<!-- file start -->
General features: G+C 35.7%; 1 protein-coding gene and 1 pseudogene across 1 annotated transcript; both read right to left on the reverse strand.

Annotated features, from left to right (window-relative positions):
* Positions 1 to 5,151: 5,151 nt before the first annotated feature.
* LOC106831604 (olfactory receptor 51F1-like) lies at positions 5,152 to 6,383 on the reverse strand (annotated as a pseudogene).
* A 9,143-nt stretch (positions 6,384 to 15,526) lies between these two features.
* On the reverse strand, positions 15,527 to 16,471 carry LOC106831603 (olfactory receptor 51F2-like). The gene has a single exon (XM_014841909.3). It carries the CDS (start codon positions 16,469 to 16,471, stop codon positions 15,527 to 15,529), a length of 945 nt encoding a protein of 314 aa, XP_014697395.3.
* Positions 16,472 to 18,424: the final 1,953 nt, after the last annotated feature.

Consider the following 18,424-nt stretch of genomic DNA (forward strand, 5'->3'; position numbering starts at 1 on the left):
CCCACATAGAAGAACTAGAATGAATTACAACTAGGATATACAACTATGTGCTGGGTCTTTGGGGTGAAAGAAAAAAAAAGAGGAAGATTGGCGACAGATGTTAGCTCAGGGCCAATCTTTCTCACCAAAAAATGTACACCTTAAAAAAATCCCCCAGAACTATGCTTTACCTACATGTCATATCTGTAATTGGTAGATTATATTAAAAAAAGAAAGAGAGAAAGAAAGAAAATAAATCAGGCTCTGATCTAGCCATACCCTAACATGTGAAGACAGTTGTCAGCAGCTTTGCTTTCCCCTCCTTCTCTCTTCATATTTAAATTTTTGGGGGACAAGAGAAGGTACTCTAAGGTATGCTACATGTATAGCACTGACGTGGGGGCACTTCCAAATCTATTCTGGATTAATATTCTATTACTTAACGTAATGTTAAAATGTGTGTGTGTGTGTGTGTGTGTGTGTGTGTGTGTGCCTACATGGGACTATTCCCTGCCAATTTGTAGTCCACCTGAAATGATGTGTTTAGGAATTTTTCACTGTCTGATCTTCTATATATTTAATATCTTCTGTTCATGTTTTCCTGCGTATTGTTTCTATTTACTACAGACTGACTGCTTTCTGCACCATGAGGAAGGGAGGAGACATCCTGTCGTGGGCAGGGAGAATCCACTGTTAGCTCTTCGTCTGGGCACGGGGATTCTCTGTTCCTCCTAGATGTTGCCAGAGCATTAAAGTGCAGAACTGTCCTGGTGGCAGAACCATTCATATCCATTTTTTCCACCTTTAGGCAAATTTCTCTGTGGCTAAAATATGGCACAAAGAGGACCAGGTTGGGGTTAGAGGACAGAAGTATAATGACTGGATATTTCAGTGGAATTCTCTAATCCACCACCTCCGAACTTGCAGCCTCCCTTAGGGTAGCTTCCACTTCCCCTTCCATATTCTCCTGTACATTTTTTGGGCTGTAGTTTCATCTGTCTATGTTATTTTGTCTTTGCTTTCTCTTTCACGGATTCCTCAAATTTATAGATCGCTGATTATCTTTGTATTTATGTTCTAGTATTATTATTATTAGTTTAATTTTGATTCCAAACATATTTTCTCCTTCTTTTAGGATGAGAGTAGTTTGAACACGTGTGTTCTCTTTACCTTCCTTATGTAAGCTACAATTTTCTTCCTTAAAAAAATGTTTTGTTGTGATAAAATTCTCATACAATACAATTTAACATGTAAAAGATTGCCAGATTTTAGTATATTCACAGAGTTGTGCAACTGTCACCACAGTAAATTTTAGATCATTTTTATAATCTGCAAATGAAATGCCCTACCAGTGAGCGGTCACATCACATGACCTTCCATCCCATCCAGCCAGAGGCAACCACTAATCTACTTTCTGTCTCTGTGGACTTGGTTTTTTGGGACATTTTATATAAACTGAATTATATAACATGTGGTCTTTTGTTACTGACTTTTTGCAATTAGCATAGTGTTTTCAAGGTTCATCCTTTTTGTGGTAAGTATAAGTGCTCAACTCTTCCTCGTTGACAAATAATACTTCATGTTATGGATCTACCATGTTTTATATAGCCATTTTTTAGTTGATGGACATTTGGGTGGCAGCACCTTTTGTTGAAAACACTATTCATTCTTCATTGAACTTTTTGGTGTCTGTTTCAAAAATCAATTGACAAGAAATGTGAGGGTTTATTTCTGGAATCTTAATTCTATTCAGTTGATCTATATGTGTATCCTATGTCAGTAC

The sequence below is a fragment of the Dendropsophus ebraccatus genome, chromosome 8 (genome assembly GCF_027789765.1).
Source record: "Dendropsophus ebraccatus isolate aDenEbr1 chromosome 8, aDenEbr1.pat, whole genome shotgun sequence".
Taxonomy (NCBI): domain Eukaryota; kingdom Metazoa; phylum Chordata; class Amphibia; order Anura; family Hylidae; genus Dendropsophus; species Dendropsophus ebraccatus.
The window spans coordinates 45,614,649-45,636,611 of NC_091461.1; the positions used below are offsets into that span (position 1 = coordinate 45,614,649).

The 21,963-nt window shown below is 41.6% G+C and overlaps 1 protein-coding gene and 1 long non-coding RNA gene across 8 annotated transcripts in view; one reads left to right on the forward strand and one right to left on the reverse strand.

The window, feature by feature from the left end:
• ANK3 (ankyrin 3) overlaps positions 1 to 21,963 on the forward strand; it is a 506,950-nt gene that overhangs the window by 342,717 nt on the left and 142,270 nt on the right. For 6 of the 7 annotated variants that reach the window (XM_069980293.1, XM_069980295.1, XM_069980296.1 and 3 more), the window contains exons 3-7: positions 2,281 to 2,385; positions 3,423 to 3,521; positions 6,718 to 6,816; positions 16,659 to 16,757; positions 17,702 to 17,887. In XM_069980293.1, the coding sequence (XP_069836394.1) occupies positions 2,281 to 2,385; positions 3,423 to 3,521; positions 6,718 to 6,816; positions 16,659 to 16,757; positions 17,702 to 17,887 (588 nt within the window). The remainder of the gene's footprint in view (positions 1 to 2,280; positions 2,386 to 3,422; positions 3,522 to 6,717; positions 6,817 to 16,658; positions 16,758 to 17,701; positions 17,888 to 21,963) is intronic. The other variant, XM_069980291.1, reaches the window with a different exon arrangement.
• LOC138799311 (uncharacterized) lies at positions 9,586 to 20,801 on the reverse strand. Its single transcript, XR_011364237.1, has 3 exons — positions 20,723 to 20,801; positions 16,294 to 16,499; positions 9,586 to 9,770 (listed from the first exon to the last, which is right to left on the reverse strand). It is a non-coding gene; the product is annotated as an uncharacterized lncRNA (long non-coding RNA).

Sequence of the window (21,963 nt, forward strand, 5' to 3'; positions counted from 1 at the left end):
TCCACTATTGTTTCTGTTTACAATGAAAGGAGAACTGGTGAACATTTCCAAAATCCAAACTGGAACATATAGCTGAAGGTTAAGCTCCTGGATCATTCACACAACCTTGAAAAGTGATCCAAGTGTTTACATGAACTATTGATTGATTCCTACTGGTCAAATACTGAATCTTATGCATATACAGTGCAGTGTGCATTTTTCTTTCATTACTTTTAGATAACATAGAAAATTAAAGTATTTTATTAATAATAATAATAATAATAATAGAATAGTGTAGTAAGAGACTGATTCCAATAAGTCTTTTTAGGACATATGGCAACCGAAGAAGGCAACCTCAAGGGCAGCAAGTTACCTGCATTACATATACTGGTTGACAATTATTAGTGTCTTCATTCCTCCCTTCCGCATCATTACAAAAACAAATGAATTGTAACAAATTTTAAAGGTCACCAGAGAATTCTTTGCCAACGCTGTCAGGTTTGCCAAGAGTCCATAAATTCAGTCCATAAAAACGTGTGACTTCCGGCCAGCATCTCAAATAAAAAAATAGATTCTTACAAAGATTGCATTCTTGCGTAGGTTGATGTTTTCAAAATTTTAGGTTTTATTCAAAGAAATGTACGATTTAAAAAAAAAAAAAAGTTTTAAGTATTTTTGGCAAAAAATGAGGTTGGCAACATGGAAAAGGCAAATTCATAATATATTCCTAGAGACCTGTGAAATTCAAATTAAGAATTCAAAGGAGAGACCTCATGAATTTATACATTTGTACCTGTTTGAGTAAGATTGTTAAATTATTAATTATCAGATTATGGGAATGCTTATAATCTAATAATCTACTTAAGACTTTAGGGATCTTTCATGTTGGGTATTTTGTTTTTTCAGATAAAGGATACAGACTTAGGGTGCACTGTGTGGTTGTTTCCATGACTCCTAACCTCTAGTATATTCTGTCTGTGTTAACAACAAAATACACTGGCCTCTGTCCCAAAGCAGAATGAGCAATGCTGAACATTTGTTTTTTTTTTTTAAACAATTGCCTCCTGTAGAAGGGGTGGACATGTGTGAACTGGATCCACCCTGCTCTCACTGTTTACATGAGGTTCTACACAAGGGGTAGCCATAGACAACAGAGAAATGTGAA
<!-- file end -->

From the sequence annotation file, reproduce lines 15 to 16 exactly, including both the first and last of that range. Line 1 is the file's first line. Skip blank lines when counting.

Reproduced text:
The window, feature by feature from the left end:
• ANK3 (ankyrin 3) overlaps positions 1 to 21,963 on the forward strand; it is a 506,950-nt gene that overhangs the window by 342,717 nt on the left and 142,270 nt on the right. For 6 of the 7 annotated variants that reach the window (XM_069980293.1, XM_069980295.1, XM_069980296.1 and 3 more), the window contains exons 3-7: positions 2,281 to 2,385; positions 3,423 to 3,521; positions 6,718 to 6,816; positions 16,659 to 16,757; positions 17,702 to 17,887. In XM_069980293.1, the coding sequence (XP_069836394.1) occupies positions 2,281 to 2,385; positions 3,423 to 3,521; positions 6,718 to 6,816; positions 16,659 to 16,757; positions 17,702 to 17,887 (588 nt within the window). The remainder of the gene's footprint in view (positions 1 to 2,280; positions 2,386 to 3,422; positions 3,522 to 6,717; positions 6,817 to 16,658; positions 16,758 to 17,701; positions 17,888 to 21,963) is intronic. The other variant, XM_069980291.1, reaches the window with a different exon arrangement.